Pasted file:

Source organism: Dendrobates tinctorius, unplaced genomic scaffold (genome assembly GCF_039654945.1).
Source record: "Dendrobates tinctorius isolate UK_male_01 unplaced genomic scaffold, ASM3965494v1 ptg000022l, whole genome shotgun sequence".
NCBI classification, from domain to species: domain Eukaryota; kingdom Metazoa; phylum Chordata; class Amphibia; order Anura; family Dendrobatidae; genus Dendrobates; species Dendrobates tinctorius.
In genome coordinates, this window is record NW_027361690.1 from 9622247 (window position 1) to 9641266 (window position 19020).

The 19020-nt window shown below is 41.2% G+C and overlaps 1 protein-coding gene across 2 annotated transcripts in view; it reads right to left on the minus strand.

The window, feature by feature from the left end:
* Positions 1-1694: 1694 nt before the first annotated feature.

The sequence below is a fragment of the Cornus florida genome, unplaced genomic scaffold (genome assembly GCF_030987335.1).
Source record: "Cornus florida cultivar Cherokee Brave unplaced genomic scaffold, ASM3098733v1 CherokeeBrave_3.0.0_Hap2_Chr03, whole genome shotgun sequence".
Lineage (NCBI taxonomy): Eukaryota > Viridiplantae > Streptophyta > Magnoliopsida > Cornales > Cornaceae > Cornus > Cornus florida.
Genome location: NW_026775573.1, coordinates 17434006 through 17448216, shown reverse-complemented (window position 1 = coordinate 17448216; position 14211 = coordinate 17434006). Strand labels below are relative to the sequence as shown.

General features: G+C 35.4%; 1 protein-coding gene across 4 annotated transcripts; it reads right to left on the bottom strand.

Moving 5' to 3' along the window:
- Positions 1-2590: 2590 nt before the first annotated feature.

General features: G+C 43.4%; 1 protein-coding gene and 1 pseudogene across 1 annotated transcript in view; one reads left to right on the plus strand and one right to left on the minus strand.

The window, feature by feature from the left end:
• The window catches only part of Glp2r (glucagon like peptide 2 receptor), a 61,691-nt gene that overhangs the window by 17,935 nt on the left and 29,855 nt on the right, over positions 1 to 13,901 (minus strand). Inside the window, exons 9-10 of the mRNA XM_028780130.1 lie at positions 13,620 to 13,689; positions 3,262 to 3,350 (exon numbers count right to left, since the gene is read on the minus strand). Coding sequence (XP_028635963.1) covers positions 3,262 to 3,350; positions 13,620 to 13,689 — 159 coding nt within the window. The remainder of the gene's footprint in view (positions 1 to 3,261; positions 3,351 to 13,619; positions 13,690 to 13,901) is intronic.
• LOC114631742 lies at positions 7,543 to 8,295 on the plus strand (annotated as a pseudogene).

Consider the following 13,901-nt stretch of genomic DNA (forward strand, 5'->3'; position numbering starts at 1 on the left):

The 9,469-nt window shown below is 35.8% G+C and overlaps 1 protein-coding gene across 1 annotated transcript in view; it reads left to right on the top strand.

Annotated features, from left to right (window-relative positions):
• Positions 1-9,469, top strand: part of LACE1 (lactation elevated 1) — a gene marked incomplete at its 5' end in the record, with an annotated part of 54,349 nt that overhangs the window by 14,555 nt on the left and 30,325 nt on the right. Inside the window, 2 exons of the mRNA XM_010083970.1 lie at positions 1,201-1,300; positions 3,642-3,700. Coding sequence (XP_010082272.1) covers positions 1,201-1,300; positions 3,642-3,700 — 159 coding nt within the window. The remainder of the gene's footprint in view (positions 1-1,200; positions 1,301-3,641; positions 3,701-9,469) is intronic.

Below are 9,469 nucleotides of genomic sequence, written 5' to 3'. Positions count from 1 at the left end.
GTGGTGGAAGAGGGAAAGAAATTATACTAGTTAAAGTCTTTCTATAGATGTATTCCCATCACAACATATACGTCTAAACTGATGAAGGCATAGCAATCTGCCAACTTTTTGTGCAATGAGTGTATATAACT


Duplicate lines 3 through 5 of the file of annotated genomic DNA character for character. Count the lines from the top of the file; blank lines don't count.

NCBI classification, from domain to species: domain Eukaryota; kingdom Metazoa; phylum Chordata; class Amphibia; order Anura; family Dendrobatidae; genus Dendrobates; species Dendrobates tinctorius.
In genome coordinates, this window is record NW_027361690.1 from 9622247 (window position 1) to 9641266 (window position 19020).

The 19020-nt window shown below is 41.2% G+C and overlaps 1 protein-coding gene across 2 annotated transcripts in view; it reads right to left on the minus strand.